The tactic works in several ways: You get a really low quote from them. You get a discount if you install their widget. Together, the policy looks too good to be true! You are elated! You go through their 30-day trial period and manage to get a pretty good rate reduction because you drive so carefully you were not docked much for doing dangerous things like slowing down too quickly when approaching a stop sign( I tried their widget, and got no reduction largely because I stopped too quickly). So, all is well. For a while.

Then, someone hits your car. Not your fault. You get a rate increase. That’s right. Not your fault! You pay more! Or, they drop your policy, or charge you a fee if you decide to drop their policy! Other items are denial of coverage for some reason they make up. Or, you stop at a perfectly safe rate, have to maneuver in traffic to avoid a collision, etc. and surprise! part of your widget-based savings disappears! They make ridiculous claims like the damage to your car was not the result of the collision, increase your rates every year just because they can, and just plain lousy customer service.

Usage based insurance is a proven way to reduce insurance costs, and look to be a great deal for the public. The only problem is the insurance companies like things as they are, so by gaming the system, you the customer get tricked into thinking that you are saving money, when the reality is that most of the savings “promised” by the companies gets taken back by multiple means. Like stopping at a stop sign. Personally, I am tired of paying the same rates for a car that racks up 30,000 miles/year and another that barely gets driven at all. Not much risk when a vehicle sits in a the driveway!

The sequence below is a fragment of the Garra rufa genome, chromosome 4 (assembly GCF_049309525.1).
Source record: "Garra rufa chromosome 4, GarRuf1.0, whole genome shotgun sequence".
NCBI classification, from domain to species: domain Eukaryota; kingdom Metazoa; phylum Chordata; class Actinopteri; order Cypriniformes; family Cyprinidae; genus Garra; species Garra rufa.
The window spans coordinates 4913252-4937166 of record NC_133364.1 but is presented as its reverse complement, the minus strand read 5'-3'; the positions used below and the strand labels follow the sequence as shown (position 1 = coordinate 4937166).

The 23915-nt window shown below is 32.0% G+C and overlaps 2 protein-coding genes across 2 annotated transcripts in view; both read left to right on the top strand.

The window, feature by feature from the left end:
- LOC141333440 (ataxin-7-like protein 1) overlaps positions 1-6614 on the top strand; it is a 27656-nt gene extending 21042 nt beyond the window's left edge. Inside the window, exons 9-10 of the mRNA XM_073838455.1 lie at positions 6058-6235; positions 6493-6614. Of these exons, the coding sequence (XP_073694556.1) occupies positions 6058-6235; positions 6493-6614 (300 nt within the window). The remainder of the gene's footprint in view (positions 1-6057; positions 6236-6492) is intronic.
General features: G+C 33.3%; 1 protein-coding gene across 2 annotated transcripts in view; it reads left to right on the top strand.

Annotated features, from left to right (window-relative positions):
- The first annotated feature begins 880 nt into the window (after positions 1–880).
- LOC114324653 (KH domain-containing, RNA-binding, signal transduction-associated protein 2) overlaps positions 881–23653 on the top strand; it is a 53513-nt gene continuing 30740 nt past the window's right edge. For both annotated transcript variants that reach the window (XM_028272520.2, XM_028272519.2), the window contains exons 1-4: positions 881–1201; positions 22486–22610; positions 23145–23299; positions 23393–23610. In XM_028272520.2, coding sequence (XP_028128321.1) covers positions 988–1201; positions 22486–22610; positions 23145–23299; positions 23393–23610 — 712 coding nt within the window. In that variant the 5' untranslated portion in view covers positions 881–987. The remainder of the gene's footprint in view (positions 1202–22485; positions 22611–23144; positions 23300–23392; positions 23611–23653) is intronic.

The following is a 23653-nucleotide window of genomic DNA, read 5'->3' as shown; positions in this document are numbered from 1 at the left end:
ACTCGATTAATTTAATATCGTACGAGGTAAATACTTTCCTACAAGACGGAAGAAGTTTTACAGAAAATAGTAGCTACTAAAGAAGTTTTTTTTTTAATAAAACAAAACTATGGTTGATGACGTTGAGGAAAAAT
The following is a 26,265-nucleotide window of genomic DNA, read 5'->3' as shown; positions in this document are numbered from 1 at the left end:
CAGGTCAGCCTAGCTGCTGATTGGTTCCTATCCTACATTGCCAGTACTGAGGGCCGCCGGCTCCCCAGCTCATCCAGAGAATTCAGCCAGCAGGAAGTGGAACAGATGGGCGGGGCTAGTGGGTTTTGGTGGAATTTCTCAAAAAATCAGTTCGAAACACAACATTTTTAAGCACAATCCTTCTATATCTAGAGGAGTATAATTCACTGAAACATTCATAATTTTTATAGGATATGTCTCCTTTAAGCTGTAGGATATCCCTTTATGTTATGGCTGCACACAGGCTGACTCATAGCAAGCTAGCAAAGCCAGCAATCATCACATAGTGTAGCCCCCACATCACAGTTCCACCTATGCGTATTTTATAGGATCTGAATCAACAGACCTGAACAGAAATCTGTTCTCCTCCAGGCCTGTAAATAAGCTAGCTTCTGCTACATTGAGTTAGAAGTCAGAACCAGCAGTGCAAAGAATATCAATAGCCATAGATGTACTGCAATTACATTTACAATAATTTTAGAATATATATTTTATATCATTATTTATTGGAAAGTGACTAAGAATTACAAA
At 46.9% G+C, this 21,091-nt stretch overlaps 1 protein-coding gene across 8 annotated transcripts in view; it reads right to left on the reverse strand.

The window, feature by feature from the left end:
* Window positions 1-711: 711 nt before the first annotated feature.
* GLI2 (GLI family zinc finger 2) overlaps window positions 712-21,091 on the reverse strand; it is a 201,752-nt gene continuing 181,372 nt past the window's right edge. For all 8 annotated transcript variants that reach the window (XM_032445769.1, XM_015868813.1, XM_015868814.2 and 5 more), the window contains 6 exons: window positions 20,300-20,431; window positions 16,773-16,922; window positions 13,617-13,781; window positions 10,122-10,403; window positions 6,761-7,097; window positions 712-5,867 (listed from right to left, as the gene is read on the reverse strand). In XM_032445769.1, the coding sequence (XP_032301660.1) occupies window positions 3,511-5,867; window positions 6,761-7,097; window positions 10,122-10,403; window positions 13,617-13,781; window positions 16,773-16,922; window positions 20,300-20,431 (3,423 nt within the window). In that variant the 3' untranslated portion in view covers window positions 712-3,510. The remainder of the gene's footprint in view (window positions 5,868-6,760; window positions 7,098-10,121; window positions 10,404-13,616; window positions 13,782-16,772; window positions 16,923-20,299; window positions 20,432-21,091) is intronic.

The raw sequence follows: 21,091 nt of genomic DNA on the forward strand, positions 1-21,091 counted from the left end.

The tricks they pull to cheat people seem endless. This is no way to run a business.

The link below will provide more information

Drowning In Data

I recently reviewed a miles-driven-based auto insurance program from the Allstate Esurance subsidiary known as DriveSense. Their system revolves around a cell phone app to sense not only your miles driven but also your driving behavior. The complaint section exposed several weaknesses in the system:

The app cannot tell the difference between whether you are a passenger or a driver, in spite of many complaints and promises by Allstate to fix this.

A driver and a passenger both with the cell phone app got completely different readings regarding the driving behavior. One said, “Great driving”; the other person’s app accused the passenger of extreme braking.

Another person was penalized for speeding for zero seconds!

Another complaint said that the app reported him speeding while cruise control is engaged below the speed limit.

One person says that the app rated them high risk based on less than 3% of their trips logged with this app.

The app penalized another driver for driving in early morning hours. He worked the night shift and had no choice but to drive during this time!

Another driver was penalized for several hard braking events, which were necessary in order to avoid hitting deer.

The negative reports go on and on, including several where insurance rates actually increased while using this app because they are now an at-risk driver!

My conclusion:

The cell phone app for DriveSense extracts so much data that it is bound to come up with some sort of rationale to increase your insurance premiums!

Why not just keep it simple by using miles-driven only to adjust premium rates?

I have a pretty good idea why….

Acceleration Events

Acceleration Events

Many insurance companies offer a telematics device for monitoring mileage and driver behavior. All of these record something known as “acceleration events”. The devices are set up so that in the event of acceleration-or deceleration-event that goes beyond their internal speed-change limits, some of your policy discount is subtracted. Now, if a person is driving carelessly and causes an accident because of the careless driving behavior, a remedy is to track it and apply a penalty.